Clean Tech applications: Ride share and carpooling

Remember how hitchhiking was an accepted mode of transit in America years ago? Well, now we have ride sharing. With approximately ¾ of commuters driving alone to work in the U.S. every weekday, alternative transportation modes bring many benefits.

Photo by dreamstime.comPhoto by dreamstime.com

Ride sharing is a simple way to save money, reduce one’s carbon footprint, provide opportunities to network and expand one’s contacts, reduce driving stress, as well as pleasant. Find friends, neighbors, and co-workers who are traveling the same way you are – for school, work, events or leisure – and share a ride.

There are several variations of sharing transit: carpooling, where pool members use their own private cars. Ride-share also refers to members jointly share the costs of a rented car; or sharing a ride in a hired vehicle with a hired driver, like a shared taxi, shuttle, vanpools, etc.... read more

A Green Glossary

There are a lot of buzzwords when it comes to the environment these days.  For some of the stuff, it's hard to figure out what it all means.  What is carbon offsetting really?  What are photovoltaic panels?  Why am I seeing products boasting that they're BPA-free and PVC-free?

Here's a list of some of the green terms you might be hearing these days, from A to Z.  Well, actually, it's from A to X, because I couldn't think of anything for Y and Z!... read more

Is McDonald's Going Green?

Many of you probably read Newsweek's story about the greenest big companies in America.   Some of the listings on there really surprised me.  The biggest one that surprised me was McDonald's and its ranking of #22.  In the magazine's green rankings, they don't go into great detail about what the companies are doing to go green, but I was in such shock to see McDonald's have such a high ranking that I had to look into this for myself.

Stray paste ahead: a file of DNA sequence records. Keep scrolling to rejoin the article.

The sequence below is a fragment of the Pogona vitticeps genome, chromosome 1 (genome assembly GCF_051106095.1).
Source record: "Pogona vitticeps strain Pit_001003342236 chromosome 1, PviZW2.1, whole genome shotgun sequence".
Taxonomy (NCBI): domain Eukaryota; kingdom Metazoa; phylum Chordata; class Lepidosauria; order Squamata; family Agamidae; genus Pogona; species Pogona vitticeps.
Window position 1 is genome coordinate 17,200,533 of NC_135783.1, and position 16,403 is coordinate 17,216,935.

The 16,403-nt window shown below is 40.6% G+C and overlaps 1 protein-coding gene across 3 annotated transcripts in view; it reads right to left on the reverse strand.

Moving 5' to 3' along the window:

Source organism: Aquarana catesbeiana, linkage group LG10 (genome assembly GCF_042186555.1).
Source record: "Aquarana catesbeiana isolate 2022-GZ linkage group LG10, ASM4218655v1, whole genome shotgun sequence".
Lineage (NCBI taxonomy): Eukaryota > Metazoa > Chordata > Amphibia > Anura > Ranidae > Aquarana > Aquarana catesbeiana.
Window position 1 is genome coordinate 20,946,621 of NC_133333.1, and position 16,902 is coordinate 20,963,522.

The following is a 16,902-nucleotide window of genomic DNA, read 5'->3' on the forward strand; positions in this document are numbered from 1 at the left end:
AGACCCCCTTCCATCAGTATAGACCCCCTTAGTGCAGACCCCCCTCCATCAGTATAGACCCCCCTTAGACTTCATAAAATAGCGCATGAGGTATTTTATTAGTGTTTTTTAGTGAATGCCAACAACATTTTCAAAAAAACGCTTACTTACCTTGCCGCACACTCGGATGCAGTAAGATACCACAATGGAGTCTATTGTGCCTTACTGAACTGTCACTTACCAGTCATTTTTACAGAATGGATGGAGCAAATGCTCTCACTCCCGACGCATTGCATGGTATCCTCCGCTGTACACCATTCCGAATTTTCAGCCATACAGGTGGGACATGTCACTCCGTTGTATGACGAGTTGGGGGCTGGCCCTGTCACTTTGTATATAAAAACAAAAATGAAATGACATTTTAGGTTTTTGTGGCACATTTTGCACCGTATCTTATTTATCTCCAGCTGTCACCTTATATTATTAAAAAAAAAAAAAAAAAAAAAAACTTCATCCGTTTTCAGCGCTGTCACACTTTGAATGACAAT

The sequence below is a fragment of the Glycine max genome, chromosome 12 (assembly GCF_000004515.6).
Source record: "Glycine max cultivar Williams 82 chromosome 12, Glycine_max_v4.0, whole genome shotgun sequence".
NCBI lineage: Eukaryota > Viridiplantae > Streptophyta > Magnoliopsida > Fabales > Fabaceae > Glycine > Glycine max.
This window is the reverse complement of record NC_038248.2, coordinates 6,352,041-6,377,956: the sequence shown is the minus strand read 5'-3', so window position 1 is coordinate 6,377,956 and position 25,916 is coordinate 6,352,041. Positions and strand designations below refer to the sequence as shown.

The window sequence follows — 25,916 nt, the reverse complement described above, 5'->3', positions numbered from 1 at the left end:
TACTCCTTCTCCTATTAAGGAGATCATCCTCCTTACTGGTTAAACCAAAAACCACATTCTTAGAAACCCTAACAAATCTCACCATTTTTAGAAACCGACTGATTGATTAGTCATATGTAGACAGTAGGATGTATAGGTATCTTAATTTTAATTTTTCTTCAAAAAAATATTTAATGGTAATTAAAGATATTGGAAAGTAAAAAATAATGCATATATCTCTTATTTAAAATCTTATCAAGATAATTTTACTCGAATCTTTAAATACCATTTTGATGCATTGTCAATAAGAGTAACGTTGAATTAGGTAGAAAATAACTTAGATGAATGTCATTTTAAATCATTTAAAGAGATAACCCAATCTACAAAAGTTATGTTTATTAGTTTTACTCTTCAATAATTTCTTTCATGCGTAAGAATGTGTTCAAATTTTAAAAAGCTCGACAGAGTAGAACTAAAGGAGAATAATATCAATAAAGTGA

As it turns out, McDonald's is making some solid efforts to go green. ... read more

Fair Trade: Also Good for the Environment!

Fair Trade Certified LogoThere are lots of benefits to buying Fair Trade items, such as helping farmers and workers in developing countries.  But, did you know that it can be better for the environment?

Many Fair Trade items are often organic.  Currently, over 60% of Fair Trade Certified coffee in the U.S. is also certified organic.  Even if they're not certified organic, they often produce things in a more eco-friendly way such as minimizing herbicides, pesticides, and pollutants as much as possible.  The Fair Trade certification limits the use of agrochemicals, instead favoring environmentally sustainable farming methods.  Fair Trade also helps small farmers become organic-certified.... read more

Don't Flush Old Pills Down the Toilet!

Don't Flush Old Pills Down the Toilet!Previously, people had been encouraged to flush unused and expired pills down the toilet to avoid children or pets getting their hands on them and potentially eating them.  This was initially thought to be safer than throwing them in the garbage, but over the past few years there has been evidence that pills flushed down the toilet is as bad for the environment as tossing them in the trash.

Pills flushed down the toilet end up in waterways.  It is believed that once they end up in the water, they can cause health problems in fish and other marine wildlife.   There have even been studies showing that  fish are developing reproductive abnormalities due to exposure to birth control pills.... read more